Greek Immigrants in the Southern United States 1895-1965

         ©2006 Larry Odzak. All rights reserved.          

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In the early 1900s, immigrants from southern and eastern European countries came to America in great waves, numbering hundreds of thousands. As they began the process of adapting and settling into places they selected as their new homes, they also established fraternal, social, religious, and political organizations.

Like other new Americans, Greek immigrants were joiners. They readily joined or organized voluntary associations of all sorts, promoting a variety of causes. Some ethnic societies were designed to perpetuate ties with the place or region of origin, thus they eased the inevitable culture shock experienced by all new immigrants. Others paralleled existing American associations, and helped the members become better citizens, more equipped to understand the new environment.

One Hellenic organization whose members intentionally minimized Old-World ties, and concentrated on succeeding in the new world, was the AHEPA. Greek American entrepreneurs, whose businesses and livelihood were endangered by sweeping nativism, rampant during and after World War I, particularly vicious in the South, formed the American Hellenic Educational and Progressive Association, popularly known by its acronym AHEPA.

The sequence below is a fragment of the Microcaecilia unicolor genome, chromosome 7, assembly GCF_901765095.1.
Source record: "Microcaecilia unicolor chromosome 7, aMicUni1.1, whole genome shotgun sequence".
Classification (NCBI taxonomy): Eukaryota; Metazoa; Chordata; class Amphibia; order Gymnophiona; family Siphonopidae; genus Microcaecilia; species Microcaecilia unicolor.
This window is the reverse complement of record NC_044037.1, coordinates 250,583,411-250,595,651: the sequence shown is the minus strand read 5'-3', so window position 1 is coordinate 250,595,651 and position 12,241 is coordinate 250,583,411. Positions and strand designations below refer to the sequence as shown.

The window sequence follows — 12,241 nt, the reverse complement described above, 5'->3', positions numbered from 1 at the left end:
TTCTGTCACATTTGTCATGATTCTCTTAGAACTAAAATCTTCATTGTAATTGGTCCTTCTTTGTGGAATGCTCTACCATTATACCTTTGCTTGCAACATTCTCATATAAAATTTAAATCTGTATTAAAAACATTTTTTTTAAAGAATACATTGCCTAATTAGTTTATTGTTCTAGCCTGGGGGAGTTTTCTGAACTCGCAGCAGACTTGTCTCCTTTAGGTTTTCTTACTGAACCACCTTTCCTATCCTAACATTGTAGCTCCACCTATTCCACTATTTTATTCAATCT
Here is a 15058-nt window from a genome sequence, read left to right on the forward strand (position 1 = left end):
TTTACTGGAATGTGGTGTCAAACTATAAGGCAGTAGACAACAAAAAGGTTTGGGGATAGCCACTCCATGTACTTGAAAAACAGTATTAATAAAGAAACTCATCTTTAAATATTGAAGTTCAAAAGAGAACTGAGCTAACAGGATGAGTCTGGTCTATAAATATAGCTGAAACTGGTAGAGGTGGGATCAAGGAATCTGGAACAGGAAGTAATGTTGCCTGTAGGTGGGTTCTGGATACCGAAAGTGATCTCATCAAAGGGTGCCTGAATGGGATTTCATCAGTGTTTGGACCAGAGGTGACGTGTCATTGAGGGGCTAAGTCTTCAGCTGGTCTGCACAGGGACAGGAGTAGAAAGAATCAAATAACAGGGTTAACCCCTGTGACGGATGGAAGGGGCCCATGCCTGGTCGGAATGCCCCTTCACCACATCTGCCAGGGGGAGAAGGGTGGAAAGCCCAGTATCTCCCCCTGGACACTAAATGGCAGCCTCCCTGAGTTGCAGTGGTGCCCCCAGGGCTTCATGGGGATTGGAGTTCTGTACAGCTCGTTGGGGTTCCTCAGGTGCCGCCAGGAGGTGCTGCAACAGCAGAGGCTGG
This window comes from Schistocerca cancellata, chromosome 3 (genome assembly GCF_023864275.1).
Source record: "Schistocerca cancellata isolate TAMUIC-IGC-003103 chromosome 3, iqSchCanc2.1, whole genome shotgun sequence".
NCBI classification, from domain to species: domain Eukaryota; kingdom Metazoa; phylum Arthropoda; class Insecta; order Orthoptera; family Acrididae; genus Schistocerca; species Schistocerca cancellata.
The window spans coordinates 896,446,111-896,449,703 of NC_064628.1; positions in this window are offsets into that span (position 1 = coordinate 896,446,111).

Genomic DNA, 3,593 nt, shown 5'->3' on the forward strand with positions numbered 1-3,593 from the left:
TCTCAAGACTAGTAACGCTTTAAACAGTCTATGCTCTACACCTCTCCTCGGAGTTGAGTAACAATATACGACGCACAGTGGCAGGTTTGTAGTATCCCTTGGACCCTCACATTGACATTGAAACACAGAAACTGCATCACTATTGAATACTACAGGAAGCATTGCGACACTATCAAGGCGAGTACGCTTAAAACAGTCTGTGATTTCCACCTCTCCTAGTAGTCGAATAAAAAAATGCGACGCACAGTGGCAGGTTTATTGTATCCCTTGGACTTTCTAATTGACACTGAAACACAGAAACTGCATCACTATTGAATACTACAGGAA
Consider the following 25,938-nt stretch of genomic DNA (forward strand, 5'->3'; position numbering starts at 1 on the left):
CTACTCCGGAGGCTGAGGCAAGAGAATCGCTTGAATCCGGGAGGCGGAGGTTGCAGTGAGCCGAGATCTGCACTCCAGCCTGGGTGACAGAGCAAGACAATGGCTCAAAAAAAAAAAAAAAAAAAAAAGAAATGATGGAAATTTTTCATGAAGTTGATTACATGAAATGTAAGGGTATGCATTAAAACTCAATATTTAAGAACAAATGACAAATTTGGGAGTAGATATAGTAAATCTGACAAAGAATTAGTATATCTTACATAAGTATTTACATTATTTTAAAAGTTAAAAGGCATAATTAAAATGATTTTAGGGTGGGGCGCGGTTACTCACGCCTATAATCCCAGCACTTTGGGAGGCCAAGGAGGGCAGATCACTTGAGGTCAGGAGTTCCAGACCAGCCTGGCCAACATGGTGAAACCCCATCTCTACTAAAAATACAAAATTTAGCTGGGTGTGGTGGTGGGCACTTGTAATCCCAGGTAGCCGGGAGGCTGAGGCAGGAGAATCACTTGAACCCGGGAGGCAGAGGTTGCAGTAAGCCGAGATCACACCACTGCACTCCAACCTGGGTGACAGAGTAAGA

Organized in 1922 in Atlanta, Georgia, this fellowship emulated American associations. English was the language used from the very beginning, at all functions. During the 1920s and 1930s, AHEPA attracted men whose primary concern was to penetrate and find acceptance in the middle strata of American society. Following the example set by Greek American entrepreneurs in the South, ambitious compatriots in other regions, especially in the north-eastern and mid-western states, swelled the ranks of the AHEPA, hoping to improve their status in the wider community.

In time, the Order of AHEPA attracted American members of other than Greek origin, who were likewise interested in promoting the Hellenic ideals of education, civic responsibility, individual excellence, and philanthropy. Today, it continues to be a viable fraternal association, with its headquarters in Washington, DC, and its nationwide membership organized in Districts, comprised of over 500 chapters. For a complete story on the formation and development of the AHEPA, read Chapter 3 of "Demetrios Is Now Jimmy:" Greek Immigrants in the Southern United States, 1895 - 1965.